The show goes on for Wellington’s winter equestrian season

The show goes on for Wellington’s winter equestrian season

2022-07-12T10:05:51-04:00November 17th, 2020|Economy, Palm Beach, Sports, Tourism|

By: Felipe Rivas

images from the January 2016 issue of wellington the magazine. all content ©2016 wellington the magazine

2 min read November 2020The show goes on for Wellington’s winter equestrian season as organizers and competitors jump over the pandemic-related hurdles to ensure the safety and well-being of competitors, staff and the local community. Restrictions such as facemasks, social distancing and no spectators during competitions will be commonplace as riders from all over the world gallop to Palm Beach County’s horse country for the equestrian season. 

Equestrian Sports Productions President Michael Stone has been preparing for the winter season for the better half of this year. Stone helped craft the extensive 40-page guideline to ensure the competitions keep going without interruption while also protecting the local community. 

“We had a mask mandate before everybody had a mask mandate, we have thermal imaging cameras to take pictures of people as they come to the show grounds and we have a strict protocol where people who report sick are sent home,” Stone told Invest: Palm Beach. “We’ve been able to create standards that are used both here and around the world. I have contacts with the leaders of the sport around the world, so we worked together with the international federations and the chief medical officer to come up with these protocols, which were really successful.”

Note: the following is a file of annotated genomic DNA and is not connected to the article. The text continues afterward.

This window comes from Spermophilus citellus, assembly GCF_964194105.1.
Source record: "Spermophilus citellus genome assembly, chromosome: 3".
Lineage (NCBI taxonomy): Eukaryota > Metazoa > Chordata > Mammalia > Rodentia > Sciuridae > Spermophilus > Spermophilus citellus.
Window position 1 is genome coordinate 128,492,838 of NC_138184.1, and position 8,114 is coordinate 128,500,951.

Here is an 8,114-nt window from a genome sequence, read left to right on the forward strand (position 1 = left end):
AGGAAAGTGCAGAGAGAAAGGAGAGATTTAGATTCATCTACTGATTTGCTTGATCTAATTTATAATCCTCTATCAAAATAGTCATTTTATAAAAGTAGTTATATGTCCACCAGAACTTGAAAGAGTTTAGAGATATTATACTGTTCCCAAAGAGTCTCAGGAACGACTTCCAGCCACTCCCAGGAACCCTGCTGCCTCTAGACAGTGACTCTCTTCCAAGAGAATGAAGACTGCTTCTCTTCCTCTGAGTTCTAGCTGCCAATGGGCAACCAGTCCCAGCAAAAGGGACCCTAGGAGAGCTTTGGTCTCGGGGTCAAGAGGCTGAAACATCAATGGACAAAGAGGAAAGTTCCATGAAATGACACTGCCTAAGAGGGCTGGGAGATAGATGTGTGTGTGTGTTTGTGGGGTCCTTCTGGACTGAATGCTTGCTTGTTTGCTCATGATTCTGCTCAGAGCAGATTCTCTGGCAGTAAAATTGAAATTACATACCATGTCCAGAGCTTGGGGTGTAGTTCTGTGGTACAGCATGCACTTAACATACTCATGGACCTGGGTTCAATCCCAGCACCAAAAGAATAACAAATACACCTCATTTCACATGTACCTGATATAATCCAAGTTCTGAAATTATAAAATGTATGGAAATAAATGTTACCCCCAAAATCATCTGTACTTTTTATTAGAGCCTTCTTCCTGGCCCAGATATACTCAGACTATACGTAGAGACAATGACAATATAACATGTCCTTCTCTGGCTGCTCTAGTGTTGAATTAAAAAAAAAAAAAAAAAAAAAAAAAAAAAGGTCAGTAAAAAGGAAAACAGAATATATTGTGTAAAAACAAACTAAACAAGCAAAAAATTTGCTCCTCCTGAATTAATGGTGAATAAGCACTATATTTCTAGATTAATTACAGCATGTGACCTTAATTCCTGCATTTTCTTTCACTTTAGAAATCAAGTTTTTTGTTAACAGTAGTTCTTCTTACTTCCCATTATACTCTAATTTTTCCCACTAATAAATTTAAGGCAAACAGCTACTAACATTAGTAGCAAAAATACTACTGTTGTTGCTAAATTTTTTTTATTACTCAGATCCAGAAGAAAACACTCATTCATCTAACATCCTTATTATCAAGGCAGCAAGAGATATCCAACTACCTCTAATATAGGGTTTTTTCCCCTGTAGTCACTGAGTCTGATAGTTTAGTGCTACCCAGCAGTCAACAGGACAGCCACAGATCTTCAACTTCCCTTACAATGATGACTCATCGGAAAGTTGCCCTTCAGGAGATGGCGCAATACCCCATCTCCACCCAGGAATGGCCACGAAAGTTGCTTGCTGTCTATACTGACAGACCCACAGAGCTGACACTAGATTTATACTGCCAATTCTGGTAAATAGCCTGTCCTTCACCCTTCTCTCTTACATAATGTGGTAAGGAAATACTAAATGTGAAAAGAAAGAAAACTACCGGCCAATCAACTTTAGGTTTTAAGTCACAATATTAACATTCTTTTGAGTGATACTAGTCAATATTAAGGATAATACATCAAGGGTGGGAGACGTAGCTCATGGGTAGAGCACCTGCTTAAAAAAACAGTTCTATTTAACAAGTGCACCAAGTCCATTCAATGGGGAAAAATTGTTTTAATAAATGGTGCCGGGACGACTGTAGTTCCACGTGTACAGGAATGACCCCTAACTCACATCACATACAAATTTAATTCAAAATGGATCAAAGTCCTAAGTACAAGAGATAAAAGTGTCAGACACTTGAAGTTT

The Village of Wellington is a growing area in Palm Beach County boasting more than 65,000 residents, according to the U.S Census Bureau. While Wellington has made strides to diversify its tax base and bring in new business opportunities, the equestrian sector remains a big draw for the village. 

“We’ve grown from a pretty small, insular operation, basically catering to the rich and famous coming to Wellington, who didn’t want it to be bigger than it was because it was private. We’ve turned that around, with prize money of about $3.4 million when I arrived, to now over $13 million,” Stone, whose organization runs the Palm Beach International Equestrian Center, said. “ By doing that, we’ve been able to heavily invest in the infrastructure of the horse show, which in turn has increased the number of people that come.”

And while this year, the competitions will be hosted without spectators, Stone has used this time to make serious improvements to the facilities. 

“We spent over $1 million in three new arenas. We spent $1.4 million last year on our international arena, and we’ve invested another $1.2 million doing more rings. We want to do more, but, with this economy, nobody really knows what’s going to happen. If the pandemic came back with a vengeance, we could get shut down again, and we want to be able to keep going and not spend all of our reserves in one hit. So, we are doing it judiciously.”

Participating in the competitions is a huge undertaking and Wellington is a major destination for the sport during the fall and winter months. “The way horse shows are structured around the world is they are generally a week, which involves a lot of travel as people are moving their horses and businesses around. In the winter time, they basically all come here,” Stone said. “Now with COVID, we had a huge influx of Europeans this year that had probably never come before, and most of those who come tend to stay because the weather is better, the prize money is really good and conditions are wonderful.”

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